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Background

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Historical

Shakespeare's plot is only partly based on fact. Macbeth was a real eleventh century Scottish king, but the historical Macbeth, who had a valid right to the throne, reigned capably in Scotland from 1040 till 1057. He succeeded Duncan, whom he had defeated in battle, but the real Duncan was a weak man, around Macbeth's own age, not the respected elderly figure we meet in the play. In reality, Macbeth was succeeded by his own stepson, not by Duncan's son, Malcolm, who came to the throne later. The Stuart kings claimed descent from Banquo, but Banquo is a mythical figure who never really existed. Shakespeare found his version of the story of Macbeth in the Chronicles of Holinshed, a historian of his own time. Holinshed does include a Banquo in his version, but he is also a traitor who assists Macbeth in the murder. As a tribute to the Stuarts, and James in particular, Shakespeare presents Banquo as a wise, noble and regal figure who arouses jealousy in Macbeth as much for his own good qualities as for the promise the witches make to him of founding a dynasty.

Shakespeare and the Court

During the reign of Queen Elizabeth, Shakespeare's acting company was called the 'Chamberlain's Men', and it is known that they performed for the court. After the accession of James they changed their name to the 'King's Men' as a tribute to him. The patronage of the King and court was obviously valuable to Shakespeare. In Macbeth, Shakespeare seeks to flatter and please the King in various ways. Macbeth, the character who usurps the place of a lawful King, is shown as losing everything as a result – he becomes hated and demonised by all his subjects, as does his wife, who supports him in his crime. Banquo, whom the Stuarts claimed as their ancestor, is presented in a completely positive light. When the witches show Macbeth the future, he sees a line of kings descended from Banquo that seems to 'stretch out to the crack of doom'. This flatters King James with the promise of a long-standing dynasty, although in fact James's father, Charles I, would be executed, and the Stuart line was to die out with Queen Anne in 1714.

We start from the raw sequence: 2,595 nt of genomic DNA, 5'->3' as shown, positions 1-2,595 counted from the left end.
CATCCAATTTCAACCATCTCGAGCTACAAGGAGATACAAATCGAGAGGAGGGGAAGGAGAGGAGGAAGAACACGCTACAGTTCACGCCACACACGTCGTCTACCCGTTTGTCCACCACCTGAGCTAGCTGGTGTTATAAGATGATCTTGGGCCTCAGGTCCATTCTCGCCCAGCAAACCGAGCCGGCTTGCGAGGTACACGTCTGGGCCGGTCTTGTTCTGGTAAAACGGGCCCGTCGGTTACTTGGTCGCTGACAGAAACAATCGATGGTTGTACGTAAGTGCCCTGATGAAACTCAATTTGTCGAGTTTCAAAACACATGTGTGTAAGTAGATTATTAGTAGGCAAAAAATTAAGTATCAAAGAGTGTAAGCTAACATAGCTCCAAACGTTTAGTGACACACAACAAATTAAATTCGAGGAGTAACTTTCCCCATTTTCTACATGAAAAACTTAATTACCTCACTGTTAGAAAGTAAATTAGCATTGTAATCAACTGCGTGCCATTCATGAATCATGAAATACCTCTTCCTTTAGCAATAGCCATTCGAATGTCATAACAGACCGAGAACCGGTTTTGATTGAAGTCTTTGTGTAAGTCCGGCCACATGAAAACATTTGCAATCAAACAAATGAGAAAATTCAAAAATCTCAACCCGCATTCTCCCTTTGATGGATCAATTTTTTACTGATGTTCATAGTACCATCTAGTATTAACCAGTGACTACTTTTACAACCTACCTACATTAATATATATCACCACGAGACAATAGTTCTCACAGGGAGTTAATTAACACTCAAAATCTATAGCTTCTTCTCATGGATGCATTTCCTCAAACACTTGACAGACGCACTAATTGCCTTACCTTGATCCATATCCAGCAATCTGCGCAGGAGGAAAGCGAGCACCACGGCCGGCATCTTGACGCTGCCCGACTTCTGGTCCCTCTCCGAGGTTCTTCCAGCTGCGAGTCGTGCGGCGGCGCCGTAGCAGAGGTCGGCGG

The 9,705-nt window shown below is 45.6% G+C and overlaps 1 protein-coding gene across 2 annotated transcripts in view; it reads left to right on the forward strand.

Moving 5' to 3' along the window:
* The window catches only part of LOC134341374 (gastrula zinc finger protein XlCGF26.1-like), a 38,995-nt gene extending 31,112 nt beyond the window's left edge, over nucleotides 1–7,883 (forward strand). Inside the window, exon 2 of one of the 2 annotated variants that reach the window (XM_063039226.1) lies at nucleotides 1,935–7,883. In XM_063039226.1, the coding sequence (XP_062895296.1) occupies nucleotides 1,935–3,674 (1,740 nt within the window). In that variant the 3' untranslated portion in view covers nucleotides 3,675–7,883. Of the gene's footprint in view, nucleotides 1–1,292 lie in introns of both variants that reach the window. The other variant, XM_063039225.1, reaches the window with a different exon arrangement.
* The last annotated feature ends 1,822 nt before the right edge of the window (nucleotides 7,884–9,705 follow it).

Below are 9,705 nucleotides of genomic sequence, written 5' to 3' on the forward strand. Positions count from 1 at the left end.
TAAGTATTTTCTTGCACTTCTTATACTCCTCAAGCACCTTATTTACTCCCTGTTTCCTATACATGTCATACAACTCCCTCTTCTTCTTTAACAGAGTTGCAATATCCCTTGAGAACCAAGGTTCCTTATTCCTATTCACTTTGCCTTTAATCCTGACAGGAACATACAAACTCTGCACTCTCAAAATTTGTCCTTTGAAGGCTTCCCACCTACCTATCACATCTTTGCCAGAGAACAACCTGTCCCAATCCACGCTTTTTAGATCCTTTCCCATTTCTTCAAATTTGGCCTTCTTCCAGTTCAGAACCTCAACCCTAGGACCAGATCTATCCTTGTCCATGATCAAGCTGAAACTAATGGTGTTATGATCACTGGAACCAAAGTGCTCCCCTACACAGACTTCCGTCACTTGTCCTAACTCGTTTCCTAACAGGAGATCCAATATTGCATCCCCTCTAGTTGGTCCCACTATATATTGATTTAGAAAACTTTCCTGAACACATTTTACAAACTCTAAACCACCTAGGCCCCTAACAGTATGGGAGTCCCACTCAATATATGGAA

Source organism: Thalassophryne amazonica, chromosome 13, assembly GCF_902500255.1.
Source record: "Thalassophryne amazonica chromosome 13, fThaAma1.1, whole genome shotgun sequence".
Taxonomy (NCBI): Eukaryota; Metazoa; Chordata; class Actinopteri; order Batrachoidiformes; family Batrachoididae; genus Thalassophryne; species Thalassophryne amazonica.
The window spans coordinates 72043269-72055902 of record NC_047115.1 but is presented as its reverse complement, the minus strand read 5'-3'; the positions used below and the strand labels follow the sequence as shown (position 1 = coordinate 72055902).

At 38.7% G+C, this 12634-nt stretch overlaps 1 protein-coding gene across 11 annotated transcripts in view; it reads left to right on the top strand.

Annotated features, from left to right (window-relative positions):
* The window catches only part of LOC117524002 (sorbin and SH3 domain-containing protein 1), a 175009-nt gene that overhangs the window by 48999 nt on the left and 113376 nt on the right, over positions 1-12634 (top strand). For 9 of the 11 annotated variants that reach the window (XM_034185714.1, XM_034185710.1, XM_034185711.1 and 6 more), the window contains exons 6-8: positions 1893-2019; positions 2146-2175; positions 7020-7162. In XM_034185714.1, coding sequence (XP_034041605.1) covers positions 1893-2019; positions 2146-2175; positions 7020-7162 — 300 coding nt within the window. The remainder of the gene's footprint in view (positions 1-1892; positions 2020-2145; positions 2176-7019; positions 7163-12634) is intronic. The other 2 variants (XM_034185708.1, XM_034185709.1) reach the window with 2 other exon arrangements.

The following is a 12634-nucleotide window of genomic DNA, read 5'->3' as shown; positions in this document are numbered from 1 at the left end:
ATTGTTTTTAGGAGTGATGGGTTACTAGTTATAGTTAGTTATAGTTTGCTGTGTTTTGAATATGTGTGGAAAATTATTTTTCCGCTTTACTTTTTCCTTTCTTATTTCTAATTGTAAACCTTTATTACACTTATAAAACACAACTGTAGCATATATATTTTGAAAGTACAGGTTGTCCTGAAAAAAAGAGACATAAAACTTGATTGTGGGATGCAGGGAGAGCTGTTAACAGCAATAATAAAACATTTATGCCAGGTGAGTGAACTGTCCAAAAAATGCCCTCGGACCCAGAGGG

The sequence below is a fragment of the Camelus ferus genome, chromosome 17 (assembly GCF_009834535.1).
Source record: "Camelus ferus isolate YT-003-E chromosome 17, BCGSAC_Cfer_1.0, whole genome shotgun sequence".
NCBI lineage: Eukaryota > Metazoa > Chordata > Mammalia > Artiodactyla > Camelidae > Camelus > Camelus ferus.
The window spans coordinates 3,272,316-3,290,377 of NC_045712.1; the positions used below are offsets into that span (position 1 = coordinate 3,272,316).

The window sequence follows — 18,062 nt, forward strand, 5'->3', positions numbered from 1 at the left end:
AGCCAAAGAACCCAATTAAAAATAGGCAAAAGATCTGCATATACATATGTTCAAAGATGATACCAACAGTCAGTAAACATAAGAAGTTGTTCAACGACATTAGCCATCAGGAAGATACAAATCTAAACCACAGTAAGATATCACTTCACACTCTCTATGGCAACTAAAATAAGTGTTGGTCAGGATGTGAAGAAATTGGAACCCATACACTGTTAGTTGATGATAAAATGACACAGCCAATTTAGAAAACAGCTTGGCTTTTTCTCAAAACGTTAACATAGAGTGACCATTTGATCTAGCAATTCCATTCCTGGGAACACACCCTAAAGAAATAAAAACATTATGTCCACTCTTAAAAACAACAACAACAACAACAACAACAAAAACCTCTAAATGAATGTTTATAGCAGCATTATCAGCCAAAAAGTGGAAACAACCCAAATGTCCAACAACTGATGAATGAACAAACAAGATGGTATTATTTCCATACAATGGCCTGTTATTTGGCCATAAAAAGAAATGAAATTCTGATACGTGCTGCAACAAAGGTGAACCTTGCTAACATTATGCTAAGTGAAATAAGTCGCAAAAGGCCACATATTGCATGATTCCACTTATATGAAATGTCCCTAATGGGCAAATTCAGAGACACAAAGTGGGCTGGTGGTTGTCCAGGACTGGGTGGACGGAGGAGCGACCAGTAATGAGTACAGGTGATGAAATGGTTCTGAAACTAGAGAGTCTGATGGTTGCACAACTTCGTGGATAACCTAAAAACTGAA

Shakespeare also included other enthusiasms of the King in the play. James had written a book called Basilikon Doron, which looks at the theme of kingship. In the book, James identifies the ideal king as one who does his duty to God and to his country and who is also a man of spotless personal integrity. In the play, Shakespeare, too, explores this topic, with the character of Malcolm representing the template of the ideal king. In addition, the idealised portrait of Edward the Confessor, the 'holy king' who has the power literally to heal his people, would come across to a contemporary audience as an indirect tribute to James himself. James was also very interested in the supernatural, and had written a paper called Daemonologie on the subject. During his reign as King of Scotland, James is known to have been directly involved in some witch trials at North Berwick. Women were regularly burnt as witches, and Shakespeare presents his witches unequivocally as powerful and evil emissaries of the devil. In his day, the majority of the general public, too, believed in witches and the power of the supernatural, and the witch scenes would have been taken very seriously.

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